Preview · Article · Mar 2012 · PLoS ONE
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    • "Another approach uses the coexpression extrapolation (COXEN) algorithm derived from expression microarray data of the National Cancer Institute (NCI)-60 cell line panel to predict drug sensitivity of bladder cancer cell lines [76]. The COXEN-based gene expression model was able to effectively stratify chemosensitivity and predict the 3-year overall survival in patients treated with MVAC [77]. "
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    • "The co-expression extrapolation (COXEN) method, an in vitro cell-line-based multi-gene prediction technique, has been demonstrated previously with its high potential to forecast chemotherapeutic outcomes of cancer patients [10]. Several subsequent studies have provided promising results in different cancer sites including breast, ovarian, and bladder cancer [11], [12], [13]. COXEN predictors can x initially be developed independently from patient tumors that are often treated with various drug combinations, by using a single chemotherapeutic agent's in vitro cancer cell-line activities associated with genome-wide expression data. "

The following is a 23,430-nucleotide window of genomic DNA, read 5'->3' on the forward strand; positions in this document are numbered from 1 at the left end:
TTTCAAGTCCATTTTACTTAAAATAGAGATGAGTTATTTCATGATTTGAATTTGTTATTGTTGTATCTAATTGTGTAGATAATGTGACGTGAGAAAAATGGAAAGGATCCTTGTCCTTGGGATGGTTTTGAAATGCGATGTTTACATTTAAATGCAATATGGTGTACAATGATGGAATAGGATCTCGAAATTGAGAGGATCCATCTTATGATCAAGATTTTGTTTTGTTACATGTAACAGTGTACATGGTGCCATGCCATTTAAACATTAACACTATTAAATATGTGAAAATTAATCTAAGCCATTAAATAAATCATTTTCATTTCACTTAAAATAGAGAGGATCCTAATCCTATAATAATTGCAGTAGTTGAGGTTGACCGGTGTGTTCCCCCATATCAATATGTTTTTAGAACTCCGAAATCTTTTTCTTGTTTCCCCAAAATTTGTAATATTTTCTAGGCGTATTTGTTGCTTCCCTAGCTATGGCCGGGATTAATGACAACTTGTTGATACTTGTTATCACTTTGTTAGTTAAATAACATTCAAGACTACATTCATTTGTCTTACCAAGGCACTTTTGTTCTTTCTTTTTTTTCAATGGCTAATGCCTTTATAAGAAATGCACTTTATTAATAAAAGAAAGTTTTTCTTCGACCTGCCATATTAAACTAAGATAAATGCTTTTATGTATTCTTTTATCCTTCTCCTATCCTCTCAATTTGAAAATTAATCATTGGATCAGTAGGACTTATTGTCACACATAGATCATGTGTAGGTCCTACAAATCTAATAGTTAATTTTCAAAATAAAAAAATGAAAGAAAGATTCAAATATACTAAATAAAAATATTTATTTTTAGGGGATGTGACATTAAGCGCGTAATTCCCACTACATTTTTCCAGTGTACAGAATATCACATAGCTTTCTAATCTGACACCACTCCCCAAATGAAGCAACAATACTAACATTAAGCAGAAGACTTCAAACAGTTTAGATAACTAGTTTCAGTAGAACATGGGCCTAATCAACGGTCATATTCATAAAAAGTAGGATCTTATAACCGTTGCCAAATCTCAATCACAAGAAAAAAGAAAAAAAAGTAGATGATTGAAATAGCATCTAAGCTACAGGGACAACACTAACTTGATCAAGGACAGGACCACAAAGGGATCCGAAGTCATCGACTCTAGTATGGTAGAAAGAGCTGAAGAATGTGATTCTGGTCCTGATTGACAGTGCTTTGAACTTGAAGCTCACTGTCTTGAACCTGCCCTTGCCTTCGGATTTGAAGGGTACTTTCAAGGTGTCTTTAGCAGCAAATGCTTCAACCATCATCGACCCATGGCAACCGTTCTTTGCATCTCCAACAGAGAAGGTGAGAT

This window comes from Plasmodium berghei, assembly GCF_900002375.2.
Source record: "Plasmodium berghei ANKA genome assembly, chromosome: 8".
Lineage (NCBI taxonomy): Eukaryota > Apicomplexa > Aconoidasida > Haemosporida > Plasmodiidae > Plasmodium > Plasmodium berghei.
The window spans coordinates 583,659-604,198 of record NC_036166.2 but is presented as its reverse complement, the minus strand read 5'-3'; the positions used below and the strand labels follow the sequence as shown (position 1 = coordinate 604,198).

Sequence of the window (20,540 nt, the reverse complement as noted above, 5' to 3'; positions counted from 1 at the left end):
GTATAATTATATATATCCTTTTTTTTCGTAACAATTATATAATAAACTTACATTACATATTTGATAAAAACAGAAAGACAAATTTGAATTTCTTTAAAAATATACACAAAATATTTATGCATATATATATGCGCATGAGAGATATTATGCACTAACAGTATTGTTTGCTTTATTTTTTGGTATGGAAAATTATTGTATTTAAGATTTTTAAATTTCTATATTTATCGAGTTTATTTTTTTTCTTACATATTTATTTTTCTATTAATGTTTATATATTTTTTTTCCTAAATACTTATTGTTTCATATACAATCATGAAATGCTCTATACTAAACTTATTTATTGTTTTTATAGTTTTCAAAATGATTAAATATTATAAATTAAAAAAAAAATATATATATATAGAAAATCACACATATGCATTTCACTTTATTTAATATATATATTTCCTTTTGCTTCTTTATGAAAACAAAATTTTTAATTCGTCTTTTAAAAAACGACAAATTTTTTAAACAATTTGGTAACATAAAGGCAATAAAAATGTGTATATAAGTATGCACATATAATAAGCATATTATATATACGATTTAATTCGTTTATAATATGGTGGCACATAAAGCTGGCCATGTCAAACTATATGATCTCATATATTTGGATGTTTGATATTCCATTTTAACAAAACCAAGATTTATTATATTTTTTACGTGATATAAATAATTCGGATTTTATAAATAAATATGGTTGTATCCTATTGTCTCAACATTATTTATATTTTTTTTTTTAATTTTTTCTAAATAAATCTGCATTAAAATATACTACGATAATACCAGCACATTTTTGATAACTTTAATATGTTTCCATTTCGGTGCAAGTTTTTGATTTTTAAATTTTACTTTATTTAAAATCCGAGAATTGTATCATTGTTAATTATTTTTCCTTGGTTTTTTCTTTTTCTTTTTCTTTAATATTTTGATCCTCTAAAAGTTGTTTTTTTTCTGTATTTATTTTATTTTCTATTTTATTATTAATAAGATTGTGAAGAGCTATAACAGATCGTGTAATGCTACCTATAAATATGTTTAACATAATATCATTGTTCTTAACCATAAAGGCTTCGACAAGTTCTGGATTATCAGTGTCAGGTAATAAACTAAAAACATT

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    ABSTRACT: Despite advances in radical surgery and chemotherapy delivery, ovarian cancer is the most lethal gynecologic malignancy. Standard therapy includes treatment with platinum-based combination chemotherapies yet there is no biomarker model to predict their responses to these agents. We here have developed and independently tested our multi-gene molecular predictors for forecasting patients' responses to individual drugs on a cohort of 55 ovarian cancer patients. To independently validate these molecular predictors, we performed microarray profiling on FFPE tumor samples of 55 ovarian cancer patients (UVA-55) treated with platinum-based adjuvant chemotherapy. Genome-wide chemosensitivity biomarkers were initially discovered from the in vitro drug activities and genomic expression data for carboplatin and paclitaxel, respectively. Multivariate predictors were trained with the cell line data and then evaluated with a historical patient cohort. For the UVA-55 cohort, the carboplatin, taxol, and combination predictors significantly stratified responder patients and non-responder patients (p = 0.019, 0.04, 0.014) with sensitivity = 91%, 96%, 93 and NPV = 57%, 67%, 67% in pathologic clinical response. The combination predictor also demonstrated a significant survival difference between predicted responders and non-responders with a median survival of 55.4 months vs. 32.1 months. Thus, COXEN single- and combination-drug predictors successfully stratified platinum resistance and taxane response in an independent cohort of ovarian cancer patients based on their FFPE tumor samples.